106th Annual NAACP Convention Address

Pursuing Liberty in the Face of Injustice
Monday, July 13, 2015
Philadelphia, PA

Delivered Monday, July 13 during the 2015 NAACP National Convention along with Senator Casey, Congresswoman Debbie Wasserman Schultz, Chairman G.K. Butterfield and more.

The full video remarks can be viewed here with Vikki Spruill starting at 1:11. 

Good morning! My name is Vikki Spruill. On behalf of the Council on Foundations and our global network of grantmaking foundations and corporations, I offer you warm greetings from the country’s philanthropic community.

I want to thank Senator Casey, Chairman Butterfield, and Governor Wolf for their welcome words. I also want to thank Cornell Brooks for his moral leadership and continued efforts to strengthen ties with the philanthropic community.

It is a high honor for me to join all of you today, especially at a time of such significance for our nation. I am acutely aware of the weight of this stage, and the legacies of those who have stood here because throughout its history, the NAACP has addressed some of the biggest issues of national concern.

The NAACP has been the place where leaders of character and conviction pause to reflect and take action on the true meaning and promise of our most cherished ideals.

Though the challenges facing our country may shift over the years, the original purpose of the NAACP, to secure equality of rights and to eliminate racial hatred and discrimination, continues to call each of us to be our very best selves.

The challenges we face today are too great for us to do anything less.

On behalf of the philanthropic community, I want to extend my condolences to all those impacted by the horrific tragedy last month at the Emanuel A.M.E Church in Charleston.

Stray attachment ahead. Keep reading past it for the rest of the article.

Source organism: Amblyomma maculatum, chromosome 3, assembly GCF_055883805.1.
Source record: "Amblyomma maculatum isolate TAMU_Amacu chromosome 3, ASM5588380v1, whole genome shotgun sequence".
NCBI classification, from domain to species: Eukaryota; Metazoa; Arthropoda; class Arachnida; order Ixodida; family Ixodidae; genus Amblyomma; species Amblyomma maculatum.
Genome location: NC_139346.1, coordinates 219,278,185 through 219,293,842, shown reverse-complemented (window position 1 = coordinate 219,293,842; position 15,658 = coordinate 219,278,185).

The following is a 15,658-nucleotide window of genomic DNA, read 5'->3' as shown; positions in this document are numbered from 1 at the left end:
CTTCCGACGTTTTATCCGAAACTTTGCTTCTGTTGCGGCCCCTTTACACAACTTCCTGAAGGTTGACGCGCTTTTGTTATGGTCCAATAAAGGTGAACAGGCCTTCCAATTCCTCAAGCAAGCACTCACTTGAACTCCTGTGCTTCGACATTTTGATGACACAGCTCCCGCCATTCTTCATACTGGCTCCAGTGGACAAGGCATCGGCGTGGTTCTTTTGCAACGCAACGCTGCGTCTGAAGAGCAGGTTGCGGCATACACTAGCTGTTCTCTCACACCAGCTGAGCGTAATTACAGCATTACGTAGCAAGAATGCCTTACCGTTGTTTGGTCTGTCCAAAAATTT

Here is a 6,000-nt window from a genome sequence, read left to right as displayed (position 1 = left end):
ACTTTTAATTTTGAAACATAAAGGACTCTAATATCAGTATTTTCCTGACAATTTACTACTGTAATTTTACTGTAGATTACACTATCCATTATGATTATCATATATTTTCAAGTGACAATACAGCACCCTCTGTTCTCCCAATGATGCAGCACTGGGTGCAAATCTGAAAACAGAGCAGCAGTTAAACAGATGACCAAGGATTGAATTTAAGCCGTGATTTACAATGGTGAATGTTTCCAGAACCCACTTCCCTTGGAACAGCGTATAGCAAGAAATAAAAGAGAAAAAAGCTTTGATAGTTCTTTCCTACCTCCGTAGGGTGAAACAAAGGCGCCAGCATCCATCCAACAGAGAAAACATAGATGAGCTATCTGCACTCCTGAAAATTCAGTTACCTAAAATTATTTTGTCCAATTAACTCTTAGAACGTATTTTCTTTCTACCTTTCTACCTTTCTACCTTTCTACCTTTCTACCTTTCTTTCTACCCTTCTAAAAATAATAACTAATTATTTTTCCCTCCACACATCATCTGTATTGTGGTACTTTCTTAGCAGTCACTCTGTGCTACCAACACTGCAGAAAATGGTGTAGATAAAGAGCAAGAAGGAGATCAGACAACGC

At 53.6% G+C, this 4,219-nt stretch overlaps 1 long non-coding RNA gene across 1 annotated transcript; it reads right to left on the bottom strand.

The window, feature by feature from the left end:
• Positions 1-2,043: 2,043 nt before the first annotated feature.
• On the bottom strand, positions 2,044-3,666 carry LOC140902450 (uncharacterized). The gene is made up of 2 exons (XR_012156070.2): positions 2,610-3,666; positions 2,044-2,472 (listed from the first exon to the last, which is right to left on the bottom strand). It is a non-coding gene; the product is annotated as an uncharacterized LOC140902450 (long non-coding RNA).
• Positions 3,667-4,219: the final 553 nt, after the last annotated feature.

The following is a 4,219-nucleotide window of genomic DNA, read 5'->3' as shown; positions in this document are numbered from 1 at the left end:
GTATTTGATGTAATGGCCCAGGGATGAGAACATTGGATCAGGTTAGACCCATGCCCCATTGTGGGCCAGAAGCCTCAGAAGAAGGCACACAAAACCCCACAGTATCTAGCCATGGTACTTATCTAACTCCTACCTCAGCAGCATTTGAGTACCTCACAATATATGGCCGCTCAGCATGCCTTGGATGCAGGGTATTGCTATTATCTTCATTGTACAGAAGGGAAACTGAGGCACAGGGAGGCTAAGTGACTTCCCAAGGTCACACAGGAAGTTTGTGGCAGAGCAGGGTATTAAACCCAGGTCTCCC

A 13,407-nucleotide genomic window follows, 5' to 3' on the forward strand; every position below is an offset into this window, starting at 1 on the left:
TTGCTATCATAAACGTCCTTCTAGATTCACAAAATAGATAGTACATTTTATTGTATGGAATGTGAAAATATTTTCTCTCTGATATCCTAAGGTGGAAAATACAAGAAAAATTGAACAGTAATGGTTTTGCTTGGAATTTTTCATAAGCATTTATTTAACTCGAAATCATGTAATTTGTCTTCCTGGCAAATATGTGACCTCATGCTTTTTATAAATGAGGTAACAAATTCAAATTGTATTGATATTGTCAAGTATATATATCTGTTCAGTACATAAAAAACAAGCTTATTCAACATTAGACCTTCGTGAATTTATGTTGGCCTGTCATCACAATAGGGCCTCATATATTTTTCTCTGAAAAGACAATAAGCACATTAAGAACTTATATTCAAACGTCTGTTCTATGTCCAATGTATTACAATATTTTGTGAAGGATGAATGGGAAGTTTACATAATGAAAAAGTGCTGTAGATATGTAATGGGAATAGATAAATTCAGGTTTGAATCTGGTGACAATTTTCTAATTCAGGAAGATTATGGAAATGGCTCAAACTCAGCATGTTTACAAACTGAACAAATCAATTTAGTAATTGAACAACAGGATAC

This unconscionable act may be inconsistent with our values as Americans, but to our great national regret, violence, hatred, and discrimination are not yet inconsistent with the American experience, especially for African-American and black communities.

No parent should ever fear the loss of a child, and yet millions of mothers and fathers face that fear as an everyday fact of life.

I recently read a piece by poet Claudia Rankine that helped me think more critically of my own privilege. She writes,

“[There] really is no mode of empathy that can replicate the daily strain of knowing that as a black person you can be killed for simply being black: no hands in your pockets, no playing music, no sudden movements, no driving your car, no walking at night, no walking in the day, no turning onto this street, no entering this building, no standing your ground, no standing here, no standing there, no talking back, no playing with toy guns, no living while black.”

My faith, my experiences, and my conscience tell me that “all lives matter,” yet this year has made crystal clear to me that the “incommensurable experience of systemic racism creates an unequal playing field.” So, when I say “Black Lives Matter”, I say it not because one type of life is more precious than another. I say it because we cannot move forward as a society until we first acknowledge each other’s core experience.

The challenges facing communities of color leave us all with unfinished work – persisting inequality, opportunity gaps, education disparities, and deep skepticism about bedrock institutions like our justice and political systems.

The scale of these challenges may feel daunting, and our capacity to make meaningful impact may feel limited. But by leading together, we can and will create the hope and opportunity needed to reach new moral heights.